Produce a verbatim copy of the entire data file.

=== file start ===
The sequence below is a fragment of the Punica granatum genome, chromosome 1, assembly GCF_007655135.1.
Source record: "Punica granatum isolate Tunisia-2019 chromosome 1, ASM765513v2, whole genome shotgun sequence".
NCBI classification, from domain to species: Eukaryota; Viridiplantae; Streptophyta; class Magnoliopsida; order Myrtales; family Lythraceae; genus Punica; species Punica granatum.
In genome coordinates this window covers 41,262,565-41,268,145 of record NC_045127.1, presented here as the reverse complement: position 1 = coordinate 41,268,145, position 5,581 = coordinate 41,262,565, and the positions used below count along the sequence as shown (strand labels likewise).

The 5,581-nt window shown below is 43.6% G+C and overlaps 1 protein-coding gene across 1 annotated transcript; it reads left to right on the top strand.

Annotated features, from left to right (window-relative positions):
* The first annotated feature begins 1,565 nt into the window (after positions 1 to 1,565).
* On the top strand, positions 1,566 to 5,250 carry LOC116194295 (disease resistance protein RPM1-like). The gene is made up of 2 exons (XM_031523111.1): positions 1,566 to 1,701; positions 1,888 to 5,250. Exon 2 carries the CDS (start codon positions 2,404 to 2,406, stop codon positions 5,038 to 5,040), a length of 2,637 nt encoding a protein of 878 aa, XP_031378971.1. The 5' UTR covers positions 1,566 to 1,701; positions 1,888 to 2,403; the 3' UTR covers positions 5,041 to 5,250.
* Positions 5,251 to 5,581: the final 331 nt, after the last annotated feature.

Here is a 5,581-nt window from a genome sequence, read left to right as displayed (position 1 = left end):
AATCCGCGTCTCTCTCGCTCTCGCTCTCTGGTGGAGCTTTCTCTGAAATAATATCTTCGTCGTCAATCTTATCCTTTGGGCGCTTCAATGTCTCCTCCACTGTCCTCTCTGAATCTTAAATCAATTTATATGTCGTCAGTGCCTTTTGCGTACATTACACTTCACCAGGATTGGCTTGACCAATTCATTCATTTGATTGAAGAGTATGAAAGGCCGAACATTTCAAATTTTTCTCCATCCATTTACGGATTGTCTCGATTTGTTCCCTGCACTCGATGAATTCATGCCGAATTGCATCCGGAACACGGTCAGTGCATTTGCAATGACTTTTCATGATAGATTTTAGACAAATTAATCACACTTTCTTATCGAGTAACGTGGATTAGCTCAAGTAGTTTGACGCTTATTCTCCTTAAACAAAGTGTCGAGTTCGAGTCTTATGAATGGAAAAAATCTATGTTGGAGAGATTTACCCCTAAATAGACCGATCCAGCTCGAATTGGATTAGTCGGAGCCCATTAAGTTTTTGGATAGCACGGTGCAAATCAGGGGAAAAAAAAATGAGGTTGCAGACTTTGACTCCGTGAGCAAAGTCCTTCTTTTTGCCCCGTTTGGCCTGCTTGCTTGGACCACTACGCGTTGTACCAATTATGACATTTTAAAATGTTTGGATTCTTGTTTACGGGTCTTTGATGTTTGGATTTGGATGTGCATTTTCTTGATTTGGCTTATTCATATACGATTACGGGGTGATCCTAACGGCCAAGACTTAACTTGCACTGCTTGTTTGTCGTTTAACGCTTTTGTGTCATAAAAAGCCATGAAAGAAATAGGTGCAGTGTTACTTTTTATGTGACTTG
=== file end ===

The sequence below is a fragment of the Punica granatum genome, chromosome 1, assembly GCF_007655135.1.
Source record: "Punica granatum isolate Tunisia-2019 chromosome 1, ASM765513v2, whole genome shotgun sequence".
NCBI classification, from domain to species: Eukaryota; Viridiplantae; Streptophyta; class Magnoliopsida; order Myrtales; family Lythraceae; genus Punica; species Punica granatum.
In genome coordinates this window covers 41,262,565-41,268,145 of record NC_045127.1, presented here as the reverse complement: position 1 = coordinate 41,268,145, position 5,581 = coordinate 41,262,565, and the positions used below count along the sequence as shown (strand labels likewise).

The 5,581-nt window shown below is 43.6% G+C and overlaps 1 protein-coding gene across 1 annotated transcript; it reads left to right on the top strand.

Annotated features, from left to right (window-relative positions):
* The first annotated feature begins 1,565 nt into the window (after positions 1 to 1,565).
* On the top strand, positions 1,566 to 5,250 carry LOC116194295 (disease resistance protein RPM1-like). The gene is made up of 2 exons (XM_031523111.1): positions 1,566 to 1,701; positions 1,888 to 5,250. Exon 2 carries the CDS (start codon positions 2,404 to 2,406, stop codon positions 5,038 to 5,040), a length of 2,637 nt encoding a protein of 878 aa, XP_031378971.1. The 5' UTR covers positions 1,566 to 1,701; positions 1,888 to 2,403; the 3' UTR covers positions 5,041 to 5,250.
* Positions 5,251 to 5,581: the final 331 nt, after the last annotated feature.

Here is a 5,581-nt window from a genome sequence, read left to right as displayed (position 1 = left end):
AATCCGCGTCTCTCTCGCTCTCGCTCTCTGGTGGAGCTTTCTCTGAAATAATATCTTCGTCGTCAATCTTATCCTTTGGGCGCTTCAATGTCTCCTCCACTGTCCTCTCTGAATCTTAAATCAATTTATATGTCGTCAGTGCCTTTTGCGTACATTACACTTCACCAGGATTGGCTTGACCAATTCATTCATTTGATTGAAGAGTATGAAAGGCCGAACATTTCAAATTTTTCTCCATCCATTTACGGATTGTCTCGATTTGTTCCCTGCACTCGATGAATTCATGCCGAATTGCATCCGGAACACGGTCAGTGCATTTGCAATGACTTTTCATGATAGATTTTAGACAAATTAATCACACTTTCTTATCGAGTAACGTGGATTAGCTCAAGTAGTTTGACGCTTATTCTCCTTAAACAAAGTGTCGAGTTCGAGTCTTATGAATGGAAAAAATCTATGTTGGAGAGATTTACCCCTAAATAGACCGATCCAGCTCGAATTGGATTAGTCGGAGCCCATTAAGTTTTTGGATAGCACGGTGCAAATCAGGGGAAAAAAAAATGAGGTTGCAGACTTTGACTCCGTGAGCAAAGTCCTTCTTTTTGCCCCGTTTGGCCTGCTTGCTTGGACCACTACGCGTTGTACCAATTATGACATTTTAAAATGTTTGGATTCTTGTTTACGGGTCTTTGATGTTTGGATTTGGATGTGCATTTTCTTGATTTGGCTTATTCATATACGATTACGGGGTGATCCTAACGGCCAAGACTTAACTTGCACTGCTTGTTTGTCGTTTAACGCTTTTGTGTCATAAAAAGCCATGAAAGAAATAGGTGCAGTGTTACTTTTTATGTGACTTG